Thinking Hard, Recommitting, and Reconnecting—the 2018 World Wide CLE
It happens every year—staff judge advocates (SJAs), regional defense counsel, and senior JAG Corps leaders across components gather at The Judge Advocate General’s Legal Center and School for a week of professional discourse and knowledge sharing.
This year, after a warm welcome from the Commander of The Judge Advocate General’s Legal Center and School, BG R. Patrick Huston, LTG Charles N. Pede challenged all of the participants to do three things during their five days in Charlottesville: think hard, recommit, and reconnect. An all-star cast of guest speakers joined JAG Corps leaders at the school to help the attendees meet the first part of the challenge: to think hard, particularly about the future of the Army and the future of the Corps. Few topics inspire bigger thoughts on the future than artificial intelligence and autonomous weapons, and Paul Scharre—a Senior Fellow at the Center for New American Security and author of An Army of None: Autonomous Weapons and the Future of War—asked the attendees to consider the ethical and legal concerns created by autonomous weapons and artificial intelligence. Richard Kidd, the Deputy Assistant Secretary of the Army for Installations, Energy, and the Environment, gave a presentation on “installations of the future” and challenged attendees to change their perspective on military installations as safe havens and areas that are removed from the fight. In multi-domain operations, Army installations constitute our strategic support area, and as such, they are not immune from evolving threats in today’s complex world. Changes to military installations are likely, and judge advocates will be on the front lines, anticipating legal and policy considerations as part of multi-discipline teams as we reshape our home towns.
In furtherance of thinking hard about the future, COL Ian Iverson, Strategic Initiatives Officer, and COL Bill Smoot, Chief, Criminal Law Department at OTJAG, presented a panel on the strategic initiatives process as it relates to the Military Justice Redesign Pilot Program (MJRPP). Four SJAs whose offices are participating in the pilot program, discussed how they instituted the program in their offices and provided insight on how the program is working. The conversation sparked lively discussion from the audience, inspiring attendees to consider the benefits and challenges of MJRPP implementation in their own jurisdictions. Other dynamic, future-oriented presentations included a discussion of the myriad legal issues related to implementing future Army weapons, as well as a thought-provoking presentation by the Deputy Commanding General of Army Futures Command, LTG Eric Wesley. The audience was also privileged to hear from the Undersecretary of the Army, the Honorable Ryan D. McCarthy, on the Future of our Army. Undersecretary McCarthy challenged the attendees to maintain a global, cross-functional focus in order to achieve the mission. The week’s capstone speaker, GEN Stephen Townsend, Commanding General, Training and Doctrine Command, challenged the audience even further. Using examples from his most recent deployment as the Commander, Combined Joint Task Force, Operation Inherent Resolve, he engaged in a dialogue with the attendees about commanders’ compliance with the Law of Armed Conflict (LOAC) and posed the question of whether commanders have an imperative to reply to media articles alleging that LOAC has been violated. In addition to focusing on the future, the WWCLE provided ample opportunity for attendees to recommit by focusing on the top priority of the Chief of Staff of the Army and TJAG—readiness. One component of such readiness is our physical training. First Sergeant Charlene Crisp—with help from Noncomissioned Officer Academy Soldiers, ALC students, and SLC students—set up a first-rate run-through of the new Army Combat Fitness Test (ACFT) for the WWCLE attendees on Tuesday morning. Attendees were given an opportunity to try each of the ACFT events while the NCOs provided constructive critique. Participants walked away with a greater appreciation of the challenges the ACFT’s implementation will present and with some ideas on how to prepare themselves and their teams for ACFT success.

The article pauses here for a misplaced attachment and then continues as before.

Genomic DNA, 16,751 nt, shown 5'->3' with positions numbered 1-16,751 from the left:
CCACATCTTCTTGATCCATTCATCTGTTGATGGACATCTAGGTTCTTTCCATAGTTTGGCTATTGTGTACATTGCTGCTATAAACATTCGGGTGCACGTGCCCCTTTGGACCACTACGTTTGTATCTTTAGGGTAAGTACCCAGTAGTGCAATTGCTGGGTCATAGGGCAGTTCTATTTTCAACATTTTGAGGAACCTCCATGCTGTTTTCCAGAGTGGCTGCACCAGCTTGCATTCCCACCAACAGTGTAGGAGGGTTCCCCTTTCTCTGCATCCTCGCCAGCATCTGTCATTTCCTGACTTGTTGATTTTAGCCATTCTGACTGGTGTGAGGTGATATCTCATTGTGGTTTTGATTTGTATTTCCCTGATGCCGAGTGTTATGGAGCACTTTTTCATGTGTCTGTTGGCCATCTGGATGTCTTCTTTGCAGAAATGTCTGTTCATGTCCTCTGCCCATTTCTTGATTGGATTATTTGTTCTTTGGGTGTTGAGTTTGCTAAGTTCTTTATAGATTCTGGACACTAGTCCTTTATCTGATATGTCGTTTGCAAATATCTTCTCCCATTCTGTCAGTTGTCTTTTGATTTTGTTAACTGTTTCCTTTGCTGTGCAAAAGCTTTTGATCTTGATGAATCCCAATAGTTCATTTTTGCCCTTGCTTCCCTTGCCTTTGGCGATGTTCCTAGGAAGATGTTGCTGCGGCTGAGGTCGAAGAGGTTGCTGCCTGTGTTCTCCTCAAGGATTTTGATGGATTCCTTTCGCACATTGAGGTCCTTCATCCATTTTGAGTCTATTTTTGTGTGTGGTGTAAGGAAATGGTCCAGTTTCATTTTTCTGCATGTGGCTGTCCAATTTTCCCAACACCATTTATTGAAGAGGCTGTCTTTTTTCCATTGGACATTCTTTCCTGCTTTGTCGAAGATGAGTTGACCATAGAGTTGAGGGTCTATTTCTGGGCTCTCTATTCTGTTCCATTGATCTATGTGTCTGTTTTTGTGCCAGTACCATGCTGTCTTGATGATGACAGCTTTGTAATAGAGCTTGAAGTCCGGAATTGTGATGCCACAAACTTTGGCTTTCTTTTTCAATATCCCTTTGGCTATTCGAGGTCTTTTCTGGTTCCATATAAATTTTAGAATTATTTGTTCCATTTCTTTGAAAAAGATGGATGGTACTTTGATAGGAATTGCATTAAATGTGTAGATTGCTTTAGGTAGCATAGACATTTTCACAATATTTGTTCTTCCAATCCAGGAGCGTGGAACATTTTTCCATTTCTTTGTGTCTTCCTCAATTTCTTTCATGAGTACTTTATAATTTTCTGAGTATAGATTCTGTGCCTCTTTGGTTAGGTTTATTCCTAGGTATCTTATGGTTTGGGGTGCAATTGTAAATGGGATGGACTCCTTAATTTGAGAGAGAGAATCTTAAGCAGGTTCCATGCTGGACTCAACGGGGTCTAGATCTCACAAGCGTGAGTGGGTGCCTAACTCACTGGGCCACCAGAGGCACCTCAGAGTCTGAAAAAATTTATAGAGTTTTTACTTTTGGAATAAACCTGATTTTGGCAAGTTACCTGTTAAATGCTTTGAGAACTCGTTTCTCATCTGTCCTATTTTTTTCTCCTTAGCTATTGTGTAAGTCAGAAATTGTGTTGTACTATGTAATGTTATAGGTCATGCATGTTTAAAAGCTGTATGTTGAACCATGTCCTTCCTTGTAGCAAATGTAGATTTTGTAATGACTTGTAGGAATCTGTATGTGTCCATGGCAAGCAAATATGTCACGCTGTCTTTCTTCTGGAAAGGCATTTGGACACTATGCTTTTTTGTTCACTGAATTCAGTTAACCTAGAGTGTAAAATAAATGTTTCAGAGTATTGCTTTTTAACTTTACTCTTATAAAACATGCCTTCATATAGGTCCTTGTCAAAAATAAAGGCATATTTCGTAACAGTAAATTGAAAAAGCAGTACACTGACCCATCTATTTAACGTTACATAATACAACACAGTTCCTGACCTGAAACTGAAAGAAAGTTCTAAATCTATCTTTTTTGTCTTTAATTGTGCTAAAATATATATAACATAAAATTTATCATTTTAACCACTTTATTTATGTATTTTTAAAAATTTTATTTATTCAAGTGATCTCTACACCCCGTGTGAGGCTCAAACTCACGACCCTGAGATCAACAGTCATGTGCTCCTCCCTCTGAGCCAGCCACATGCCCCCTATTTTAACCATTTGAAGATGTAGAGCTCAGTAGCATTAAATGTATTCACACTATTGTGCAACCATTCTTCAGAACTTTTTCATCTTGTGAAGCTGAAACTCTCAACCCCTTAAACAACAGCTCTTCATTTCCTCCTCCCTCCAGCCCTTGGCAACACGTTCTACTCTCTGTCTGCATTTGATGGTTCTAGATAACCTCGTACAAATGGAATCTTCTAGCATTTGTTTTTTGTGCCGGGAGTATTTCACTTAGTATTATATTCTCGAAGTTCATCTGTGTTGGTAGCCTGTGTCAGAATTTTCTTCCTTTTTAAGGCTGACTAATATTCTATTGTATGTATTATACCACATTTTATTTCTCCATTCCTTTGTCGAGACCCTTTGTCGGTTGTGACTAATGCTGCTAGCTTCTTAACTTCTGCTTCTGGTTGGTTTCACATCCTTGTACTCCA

Understanding the current fight is an integral part of readiness. LTG Joseph Anderson, the Army’s G-3, briefed the attendees on the National Defense Strategy and provided an Army Operations Update. Afterward, the audience heard from Army Service Component Command SJAs, National Guard SJAs, and Army Reserve SJAs. All of these presentations provided timely, thought-provoking information about the state of the Army and the Corps. In his presentation, TJAG shared with attendees that there is no better time than the present to recommit—recommit to the profession of soldiering and recommit to providing principled counsel. Toward that end, BG (Ret.) John Cooke—currently the Director of the Federal Judicial Center and formerly the Army’s representative on the committee entrusted to write the 1984 Uniform Code of Military Justice—talked about principled counsel in times of change. Few people can impart more insight regarding principled counsel in times of change than an individual who has served in such positions.With all of that thinking and recommitting, it was time for the attendees to reconnect with each other and with JAG Corps alumni. Lieutenant General Pede, with help from our Regimental Historian and Archivist, Mr. Fred Borch, and from Honorary Colonel of the Regiment COL (Ret.) Dick Gordon, officially named the Regimental Library for COL William Winthrop, the judge advocate who published the seminal work on military justice, Military Law and Precedents, in 1880. The library, which boasts JAG Corps artifacts, shelves chock full of books—from legal tomes to works on leadership and history—and a war crimes archive, is the most comprehensive legal library in the Department of Defense and a destination library for war crimes research.